O tell me the truth about the referendum


Crimea has took its decision. And it was an incontrovertible one. Some 83% of its inhabitants went to polls Sunday to express their will about the future of the (former) autonomous republic inside Ukraine, and 97% of them voted in favor of reunion with Russia. That’s quite a plebiscite. And yet somebody have something to say about it.

Crimea has took its decision. And it was an incontrovertible one. Some 83% of its inhabitants went to polls Sunday to express their will about the future of the (former) autonomous republic inside Ukraine, and 97% of them voted in favor of reunion with Russia. That’s quite a plebiscite. And yet somebody have something to say about it.

 

“Nothing in the way that the referendum has been conducted should convince anyone that it is a legitimate exercise. It is a mockery of proper democratic practice”, british Foreign Secretary William Hague said. And yet the referendum has been endorsed by countries like Syria, Venezuela and North Korea. Besides Russia, of course.

Well, we must admit that 97% is a little weird figure.  Let’s take stock of the situation. Crimea is inhabited by almost two millions of people, 58% of which are ethnic Russians, 24% Ukrainians and 12% Tatars. The latter have repeatedly stated they would never have voted for anything but being in Ukraine, and among the ethnic Ukrainians – we can suppose – there could be more than a mere 3% who don’t want become part of Russia. With a 1,5 million of eligible voters it means that some half a million of ethnic Ukrainian and Tatar of Crimea have voted to become part of Russia.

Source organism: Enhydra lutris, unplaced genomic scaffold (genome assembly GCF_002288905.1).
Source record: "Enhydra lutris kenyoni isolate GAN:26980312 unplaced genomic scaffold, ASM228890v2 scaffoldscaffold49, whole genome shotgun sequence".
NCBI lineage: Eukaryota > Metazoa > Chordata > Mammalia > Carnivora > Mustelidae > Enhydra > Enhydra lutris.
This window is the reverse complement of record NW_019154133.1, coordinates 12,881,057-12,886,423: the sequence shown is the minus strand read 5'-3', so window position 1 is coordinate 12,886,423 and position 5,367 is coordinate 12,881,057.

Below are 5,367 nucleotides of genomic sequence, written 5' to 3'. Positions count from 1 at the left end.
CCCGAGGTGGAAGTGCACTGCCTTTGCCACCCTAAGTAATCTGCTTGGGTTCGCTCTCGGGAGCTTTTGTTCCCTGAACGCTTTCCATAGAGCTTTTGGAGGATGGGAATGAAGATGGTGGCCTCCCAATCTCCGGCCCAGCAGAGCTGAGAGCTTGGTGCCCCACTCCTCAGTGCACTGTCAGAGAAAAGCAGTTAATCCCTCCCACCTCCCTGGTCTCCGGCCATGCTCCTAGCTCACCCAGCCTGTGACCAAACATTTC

Besides the result, the turnout itself is another element of oddity. Considering the traditionally low election turnout in Crimea – for the last parliamentary election in 2012 went to vote only 49% of Crimeans – and repeated calls by the opponents to boycott the referendum, 83% of people going to polls was an exploit.

How was that possible?

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